The traditional, behavioral and social norms that are often prevalent in an Islamic state as Pakistan, creates more difficulties for women. The prevailing systems of Purdah and Izzat are misused to push the social isolation of women and thus, women are more confined to their homes, they are not allowed to go out side, or even to seek any medical help or meet any relative.Even though they are aware about those restrictions, still they are unable to come forward to prevent themselves from domestic violence as either they are too young, weak, ill or they believe the hot-tempered behaviours of men as normal. Furthermore, in Pakistan majority of women consider the behaviours and actions of men in societies as inherited normal actions which really make them more vulnerable to any type of abuse in their home. Other prominent points for domestic violence in the Pakistani culture are societal pressures, imbalance of power between men and women which keeps women as followers of those rules and regulations of society and defiance to follow those rules leads to penalties like acid throwing, honour killings etc. In 2002 a research on domestic violence, showed that husband abuse was reported by 98 (46.9%) of the women interviewed, in which only 43 (58.1%) reported only to their sister. After reporting, only 54.8% had a temporary decrease in the violent behaviour from their husbands. Furthermore, women always fear paybacks, have concerns about the future of their children, and even more they have lack of any other moral support like friends. In case a woman wants to approach any social support, she has to face rejection and non supportive response from her own community and parents. Women who reside in rural or tribal areas are subjected to higher murder rates.
In Pakistan,Women and girls suffered human rights violations at the hands of the state and, in the absence of appropriate government action, in the community, including “honour” killings, forced marriages, rape and domestic violence. The Protection from Harassment at the Workplace Bill, approved by the cabinet in November, and the Domestic Violence (Prevention and Protection) Bill, submitted to the Ministry of Women Development in August,passed by National Assembly.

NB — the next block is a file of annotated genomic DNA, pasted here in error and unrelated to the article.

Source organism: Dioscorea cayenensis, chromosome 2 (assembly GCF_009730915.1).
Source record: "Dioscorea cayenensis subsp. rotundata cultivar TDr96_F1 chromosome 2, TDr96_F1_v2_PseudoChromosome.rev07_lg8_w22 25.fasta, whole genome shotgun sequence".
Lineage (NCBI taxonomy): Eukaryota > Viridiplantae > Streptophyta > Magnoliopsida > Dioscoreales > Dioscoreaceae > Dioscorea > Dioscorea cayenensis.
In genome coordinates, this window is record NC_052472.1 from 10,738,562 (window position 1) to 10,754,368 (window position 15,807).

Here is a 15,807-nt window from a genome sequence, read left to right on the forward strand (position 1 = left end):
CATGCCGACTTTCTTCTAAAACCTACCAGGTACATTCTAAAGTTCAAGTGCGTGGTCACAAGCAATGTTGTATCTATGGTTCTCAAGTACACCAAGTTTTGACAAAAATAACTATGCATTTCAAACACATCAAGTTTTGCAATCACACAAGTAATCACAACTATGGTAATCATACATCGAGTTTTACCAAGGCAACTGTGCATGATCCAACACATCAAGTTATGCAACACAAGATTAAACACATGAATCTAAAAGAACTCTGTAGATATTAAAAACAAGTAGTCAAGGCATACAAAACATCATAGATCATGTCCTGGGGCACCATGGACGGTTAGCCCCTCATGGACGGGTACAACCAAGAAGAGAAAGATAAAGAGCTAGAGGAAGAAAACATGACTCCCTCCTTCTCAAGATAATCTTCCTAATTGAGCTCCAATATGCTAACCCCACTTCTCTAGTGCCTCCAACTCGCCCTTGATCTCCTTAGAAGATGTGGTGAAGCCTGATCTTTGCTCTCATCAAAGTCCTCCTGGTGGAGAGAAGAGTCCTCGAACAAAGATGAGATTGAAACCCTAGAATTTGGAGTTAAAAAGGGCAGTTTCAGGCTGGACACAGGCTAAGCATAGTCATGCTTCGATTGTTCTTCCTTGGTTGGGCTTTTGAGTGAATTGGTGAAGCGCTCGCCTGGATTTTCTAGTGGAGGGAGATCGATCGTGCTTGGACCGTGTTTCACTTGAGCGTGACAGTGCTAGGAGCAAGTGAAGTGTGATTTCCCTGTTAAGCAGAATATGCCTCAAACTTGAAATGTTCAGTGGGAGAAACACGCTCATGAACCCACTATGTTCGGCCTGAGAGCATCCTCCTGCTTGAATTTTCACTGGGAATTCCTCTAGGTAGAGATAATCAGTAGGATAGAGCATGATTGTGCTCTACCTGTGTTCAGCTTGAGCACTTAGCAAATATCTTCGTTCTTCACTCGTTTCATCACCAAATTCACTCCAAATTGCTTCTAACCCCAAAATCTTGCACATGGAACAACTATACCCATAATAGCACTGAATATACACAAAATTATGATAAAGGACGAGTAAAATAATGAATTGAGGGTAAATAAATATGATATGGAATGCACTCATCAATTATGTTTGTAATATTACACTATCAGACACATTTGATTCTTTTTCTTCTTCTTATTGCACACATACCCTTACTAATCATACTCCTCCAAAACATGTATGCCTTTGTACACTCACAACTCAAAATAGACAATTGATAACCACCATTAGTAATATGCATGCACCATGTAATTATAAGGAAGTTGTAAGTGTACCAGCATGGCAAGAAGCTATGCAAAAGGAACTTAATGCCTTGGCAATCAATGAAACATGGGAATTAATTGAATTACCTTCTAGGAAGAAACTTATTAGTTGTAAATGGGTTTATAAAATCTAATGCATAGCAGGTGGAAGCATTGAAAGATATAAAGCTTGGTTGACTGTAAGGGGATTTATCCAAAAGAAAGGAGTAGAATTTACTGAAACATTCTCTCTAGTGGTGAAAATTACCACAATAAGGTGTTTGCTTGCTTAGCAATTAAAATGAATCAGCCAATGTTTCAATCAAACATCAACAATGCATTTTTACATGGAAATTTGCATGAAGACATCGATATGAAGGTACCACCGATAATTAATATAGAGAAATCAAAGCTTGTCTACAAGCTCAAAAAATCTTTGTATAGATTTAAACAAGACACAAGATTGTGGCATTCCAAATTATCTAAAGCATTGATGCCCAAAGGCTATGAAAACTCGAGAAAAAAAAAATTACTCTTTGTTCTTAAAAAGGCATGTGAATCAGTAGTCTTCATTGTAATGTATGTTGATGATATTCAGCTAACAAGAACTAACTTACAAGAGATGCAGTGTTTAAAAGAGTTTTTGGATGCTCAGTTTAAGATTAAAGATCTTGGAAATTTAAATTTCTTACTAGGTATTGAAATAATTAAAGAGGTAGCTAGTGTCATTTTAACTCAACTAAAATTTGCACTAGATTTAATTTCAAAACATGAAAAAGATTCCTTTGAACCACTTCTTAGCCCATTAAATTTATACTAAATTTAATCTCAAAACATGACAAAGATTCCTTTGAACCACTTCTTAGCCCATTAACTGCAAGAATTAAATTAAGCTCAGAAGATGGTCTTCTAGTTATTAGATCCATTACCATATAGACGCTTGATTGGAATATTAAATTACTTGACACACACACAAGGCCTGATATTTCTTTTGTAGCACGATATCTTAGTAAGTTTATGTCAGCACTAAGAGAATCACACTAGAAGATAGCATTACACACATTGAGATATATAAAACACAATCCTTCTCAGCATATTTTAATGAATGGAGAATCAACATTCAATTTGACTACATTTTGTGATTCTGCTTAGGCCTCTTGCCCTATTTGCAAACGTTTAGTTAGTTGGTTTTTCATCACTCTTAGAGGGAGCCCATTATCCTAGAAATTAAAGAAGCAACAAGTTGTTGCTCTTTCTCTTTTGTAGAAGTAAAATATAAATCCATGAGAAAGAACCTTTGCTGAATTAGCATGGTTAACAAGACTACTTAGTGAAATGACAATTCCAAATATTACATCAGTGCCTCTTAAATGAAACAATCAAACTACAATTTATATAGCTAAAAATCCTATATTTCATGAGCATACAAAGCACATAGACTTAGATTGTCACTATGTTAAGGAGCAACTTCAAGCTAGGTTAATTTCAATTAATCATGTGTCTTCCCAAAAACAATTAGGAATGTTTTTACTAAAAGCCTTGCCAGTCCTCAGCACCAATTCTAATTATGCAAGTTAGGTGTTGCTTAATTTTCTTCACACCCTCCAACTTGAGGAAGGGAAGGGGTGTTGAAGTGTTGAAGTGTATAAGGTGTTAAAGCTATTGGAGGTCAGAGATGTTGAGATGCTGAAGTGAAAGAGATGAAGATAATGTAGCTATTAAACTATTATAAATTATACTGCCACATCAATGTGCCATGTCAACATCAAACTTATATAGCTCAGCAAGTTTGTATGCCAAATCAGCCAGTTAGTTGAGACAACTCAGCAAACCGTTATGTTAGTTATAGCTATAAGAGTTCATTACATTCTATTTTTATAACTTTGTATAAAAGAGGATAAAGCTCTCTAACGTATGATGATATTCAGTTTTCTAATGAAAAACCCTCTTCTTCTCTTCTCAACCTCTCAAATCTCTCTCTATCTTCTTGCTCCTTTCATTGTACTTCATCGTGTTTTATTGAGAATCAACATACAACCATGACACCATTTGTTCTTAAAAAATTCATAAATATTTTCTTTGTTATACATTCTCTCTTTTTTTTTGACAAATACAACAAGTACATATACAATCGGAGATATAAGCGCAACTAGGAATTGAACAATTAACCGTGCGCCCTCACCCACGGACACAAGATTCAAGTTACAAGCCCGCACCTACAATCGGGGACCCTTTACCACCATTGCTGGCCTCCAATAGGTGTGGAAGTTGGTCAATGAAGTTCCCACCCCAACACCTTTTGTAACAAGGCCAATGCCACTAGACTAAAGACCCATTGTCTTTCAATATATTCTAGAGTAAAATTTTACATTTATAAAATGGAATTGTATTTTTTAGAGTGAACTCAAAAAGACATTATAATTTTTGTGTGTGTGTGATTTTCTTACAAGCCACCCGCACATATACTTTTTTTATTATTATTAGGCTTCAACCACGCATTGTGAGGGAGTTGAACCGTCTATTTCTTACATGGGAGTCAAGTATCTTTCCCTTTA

On 13 July, a girl, aged 16, and two women, aged 18 and 20, were reportedly abducted and taken in a car bearing a government number plate to Babakot, Jaffarabad district, Balochistan province, where they were killed apparently for wanting to marry men of their choice. A post-mortem examination revealed that two of the young women had died of head injuries inflicted with a blunt weapon. The third body was not found. A Baloch senator defended the killing as “tribal custom”; locally influential figures reportedly hampered the police investigation.Girls were also handed over in marriage to settle disputes.
In these turbulent times in Pakistan, it was even more imperative to ensure women empowerment.If you have the upper hand in a relationship and tend to exploit your power, you are indeed involved in domestic violence. It’s not just about having a tough day at work and venting your frustration by slapping around your partner. If you make your wife beg for some extra cash to manage the household affairs, or belittle your husband over his over-indulgence in religious practices and try to dissuade him in one way or another; rest assured, you have joined ranks with perpetrators of domestic abuse.